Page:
Despite the preexisting difficulties faced by Cuba and Somalia, both countries developed public or private initiatives to offset the negative effects of the coronavirus pandemic on the agricultural sector. Cuba’s government has established a national plan to improve nutrition education in order to reduce malnutrition and to improve self-sufficiency in food production (the country imports 80% of its foods), while some Somalian farmers have responded to a reduction in food imports caused by the coronavirus lockdown by adopting modern food production practices. Meanwhile, the United Kingdom is financing several development projects to support vulnerable people in developing countries.
The UK government will invest GBP 7.2 million in the implementation of 20 new research projects to offset the negative impacts of the coronavirus pandemic on vulnerable people (such as refugees and children) in developing countries around the world. The funds will be used to develop new technologies: for example, one of the projects is run by the University of Oxford in collaboration with the University of Cape Town, and it will develop a parental advice app for families affected by school closures in Africa, while the University of Sheffield has been mass-manufacturing face shields.
The new SAN Plan (Plan Nacional de Soberanía Alimentaria y Educación Nutricional) in Cuba aims at making the country (which imports 80% of its foods and where high food prices and a limited supply make it difficult to have a healthy diet) self-sufficient by improving food production, thus reducing dependency on imports. However, Cuba is struggling with various issues that affect agricultural productivity, such as soil salinization, a limited use of fertilizers and pesticides and frequent extreme weather events (such as droughts and hurricanes). Furthermore, 42% of the population is overweight, and it takes years to change eating habits.
Farmers in Somalia have adopted modern food production systems to contrast hunger and malnutrition amid the coronavirus pandemic: for example, a university student based in Mogadishu ensured that different households had an adequate supply of fresh produce when the coronavirus lockdown determined a reduction in food imports and a hike in food prices, thanks to the establishment of a greenhouse. Now he manages to produce around 500 kilograms of tomatoes a week, which are sold in markets across the capital city.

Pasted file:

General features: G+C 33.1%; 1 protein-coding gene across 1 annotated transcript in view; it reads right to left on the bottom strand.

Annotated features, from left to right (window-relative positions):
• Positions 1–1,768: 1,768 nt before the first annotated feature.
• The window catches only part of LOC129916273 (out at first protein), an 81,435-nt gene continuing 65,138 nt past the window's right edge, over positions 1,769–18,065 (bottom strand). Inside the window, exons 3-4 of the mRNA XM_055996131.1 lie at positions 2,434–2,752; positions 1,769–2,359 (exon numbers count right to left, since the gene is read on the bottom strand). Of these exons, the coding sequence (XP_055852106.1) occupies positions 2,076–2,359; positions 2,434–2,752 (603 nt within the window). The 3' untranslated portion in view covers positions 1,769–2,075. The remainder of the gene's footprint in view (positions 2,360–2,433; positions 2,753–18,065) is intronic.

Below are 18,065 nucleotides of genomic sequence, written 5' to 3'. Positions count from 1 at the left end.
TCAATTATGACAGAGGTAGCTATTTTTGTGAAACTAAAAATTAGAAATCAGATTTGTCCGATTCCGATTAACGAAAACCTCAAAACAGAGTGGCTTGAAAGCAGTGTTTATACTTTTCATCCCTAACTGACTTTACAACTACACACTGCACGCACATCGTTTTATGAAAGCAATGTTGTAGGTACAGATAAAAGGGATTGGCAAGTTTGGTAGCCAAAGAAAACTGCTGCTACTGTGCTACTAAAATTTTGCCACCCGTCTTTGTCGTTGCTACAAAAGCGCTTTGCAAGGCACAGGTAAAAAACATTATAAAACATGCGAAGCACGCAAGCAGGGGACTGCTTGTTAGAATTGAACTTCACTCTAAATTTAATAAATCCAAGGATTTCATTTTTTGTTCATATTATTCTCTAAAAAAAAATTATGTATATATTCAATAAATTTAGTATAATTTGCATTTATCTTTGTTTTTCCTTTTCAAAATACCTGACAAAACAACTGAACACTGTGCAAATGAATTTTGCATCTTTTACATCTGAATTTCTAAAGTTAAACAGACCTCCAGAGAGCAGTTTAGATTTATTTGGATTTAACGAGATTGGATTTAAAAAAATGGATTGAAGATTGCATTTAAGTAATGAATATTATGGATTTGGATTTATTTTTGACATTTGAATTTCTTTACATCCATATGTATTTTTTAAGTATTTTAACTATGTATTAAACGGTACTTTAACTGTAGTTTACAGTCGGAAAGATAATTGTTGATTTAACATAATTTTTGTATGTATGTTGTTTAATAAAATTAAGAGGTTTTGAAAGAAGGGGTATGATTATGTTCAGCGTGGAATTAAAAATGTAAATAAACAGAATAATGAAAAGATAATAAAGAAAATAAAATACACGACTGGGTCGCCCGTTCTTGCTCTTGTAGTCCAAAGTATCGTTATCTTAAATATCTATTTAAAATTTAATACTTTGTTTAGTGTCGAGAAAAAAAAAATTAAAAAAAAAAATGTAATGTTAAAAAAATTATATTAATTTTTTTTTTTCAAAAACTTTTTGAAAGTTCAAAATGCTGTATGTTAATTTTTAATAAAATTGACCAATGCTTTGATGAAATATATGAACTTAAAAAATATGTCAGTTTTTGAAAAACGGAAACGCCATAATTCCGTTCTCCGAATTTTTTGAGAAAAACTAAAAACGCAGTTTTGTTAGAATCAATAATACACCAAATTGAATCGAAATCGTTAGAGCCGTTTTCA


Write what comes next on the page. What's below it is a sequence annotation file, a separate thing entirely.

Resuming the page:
Last week, Asian and Asia-Pacific countries have pledged to improve trade in services in order to alleviate policy barriers and prevent the global economic downturn that is caused by the impact of the coronavirus pandemic, and to transform food systems through agricultural innovation (for example, by using drones, satellite imagery, big data and block chains), on two different occasions: during the 2020 China International Fair for Trade in Services, and during FAO’s 35th Regional Conference for Asia and the Pacific. On the other hand, food trade in Europe may be hindered by the United Kingdom’s non-compliance with food labelling requirements after the end of the Brexit transition period.
Government leaders worldwide and officials in international organizations have recently participated to the 2020 China International Fair for Trade in Services, which stresses the importance of services trade and cooperation with China in promoting global economic recovery. The Thai prime minister announced that Thailand is looking forward to stepping up bilateral trade and service cooperation with China, while the South Korean prime minister said that China and South Korea are required to alleviate policy barriers that restrict services trade in order to prevent the global economic downturn caused by the coronavirus pandemic.
More than 40 member states of the Food and Agriculture Organization participated to the four-day regional conference for Asia and the Pacific with 750 representatives of the private sector and civil society, during which they pledged to work to transform food systems through agricultural innovation, in order to make them more sustainable, productive and resilient. For example, food chains in the Asia-Pacific region are increasingly benefiting from technological innovations such as drones, satellite imagery, big data and block chains.
In addition to the concerns around food supply in the United Kingdom caused by Brexit and described in the first section of this daily news digest, the British food and drink manufacturers are also running out of time to prepare the labels that are needed to export products to the European Union after the Brexit transition period ends. If decisions around labels are not determined soon, some categories of products may not be suitable for import or export because they would be seen as non-compliant; furthermore, this is not an EU-specific problem, but it may concern individual member states which could have their own requirements.